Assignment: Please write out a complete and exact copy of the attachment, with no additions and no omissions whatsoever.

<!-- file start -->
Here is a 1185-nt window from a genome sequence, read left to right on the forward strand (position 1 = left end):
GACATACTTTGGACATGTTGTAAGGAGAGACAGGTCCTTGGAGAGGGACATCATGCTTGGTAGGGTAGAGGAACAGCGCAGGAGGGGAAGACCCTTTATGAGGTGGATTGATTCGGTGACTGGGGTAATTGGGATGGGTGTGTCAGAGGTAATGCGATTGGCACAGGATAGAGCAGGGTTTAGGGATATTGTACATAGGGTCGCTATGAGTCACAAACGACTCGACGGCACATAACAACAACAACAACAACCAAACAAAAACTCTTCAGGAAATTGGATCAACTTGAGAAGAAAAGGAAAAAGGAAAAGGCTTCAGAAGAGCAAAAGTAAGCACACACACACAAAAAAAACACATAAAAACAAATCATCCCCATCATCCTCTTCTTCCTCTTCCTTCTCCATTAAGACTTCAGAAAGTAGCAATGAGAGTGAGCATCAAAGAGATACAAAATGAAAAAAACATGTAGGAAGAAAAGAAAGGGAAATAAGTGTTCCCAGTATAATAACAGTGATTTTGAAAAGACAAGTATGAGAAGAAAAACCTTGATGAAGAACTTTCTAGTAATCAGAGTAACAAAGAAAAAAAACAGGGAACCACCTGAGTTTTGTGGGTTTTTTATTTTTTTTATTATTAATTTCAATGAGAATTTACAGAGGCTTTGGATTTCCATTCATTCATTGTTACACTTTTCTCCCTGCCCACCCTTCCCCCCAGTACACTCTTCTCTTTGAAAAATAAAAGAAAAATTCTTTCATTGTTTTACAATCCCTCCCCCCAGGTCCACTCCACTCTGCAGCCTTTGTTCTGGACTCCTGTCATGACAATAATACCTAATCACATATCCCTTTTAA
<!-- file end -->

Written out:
Here is a 1185-nt window from a genome sequence, read left to right on the forward strand (position 1 = left end):
GACATACTTTGGACATGTTGTAAGGAGAGACAGGTCCTTGGAGAGGGACATCATGCTTGGTAGGGTAGAGGAACAGCGCAGGAGGGGAAGACCCTTTATGAGGTGGATTGATTCGGTGACTGGGGTAATTGGGATGGGTGTGTCAGAGGTAATGCGATTGGCACAGGATAGAGCAGGGTTTAGGGATATTGTACATAGGGTCGCTATGAGTCACAAACGACTCGACGGCACATAACAACAACAACAACAACCAAACAAAAACTCTTCAGGAAATTGGATCAACTTGAGAAGAAAAGGAAAAAGGAAAAGGCTTCAGAAGAGCAAAAGTAAGCACACACACACAAAAAAAACACATAAAAACAAATCATCCCCATCATCCTCTTCTTCCTCTTCCTTCTCCATTAAGACTTCAGAAAGTAGCAATGAGAGTGAGCATCAAAGAGATACAAAATGAAAAAAACATGTAGGAAGAAAAGAAAGGGAAATAAGTGTTCCCAGTATAATAACAGTGATTTTGAAAAGACAAGTATGAGAAGAAAAACCTTGATGAAGAACTTTCTAGTAATCAGAGTAACAAAGAAAAAAAACAGGGAACCACCTGAGTTTTGTGGGTTTTTTATTTTTTTTATTATTAATTTCAATGAGAATTTACAGAGGCTTTGGATTTCCATTCATTCATTGTTACACTTTTCTCCCTGCCCACCCTTCCCCCCAGTACACTCTTCTCTTTGAAAAATAAAAGAAAAATTCTTTCATTGTTTTACAATCCCTCCCCCCAGGTCCACTCCACTCTGCAGCCTTTGTTCTGGACTCCTGTCATGACAATAATACCTAATCACATATCCCTTTTAA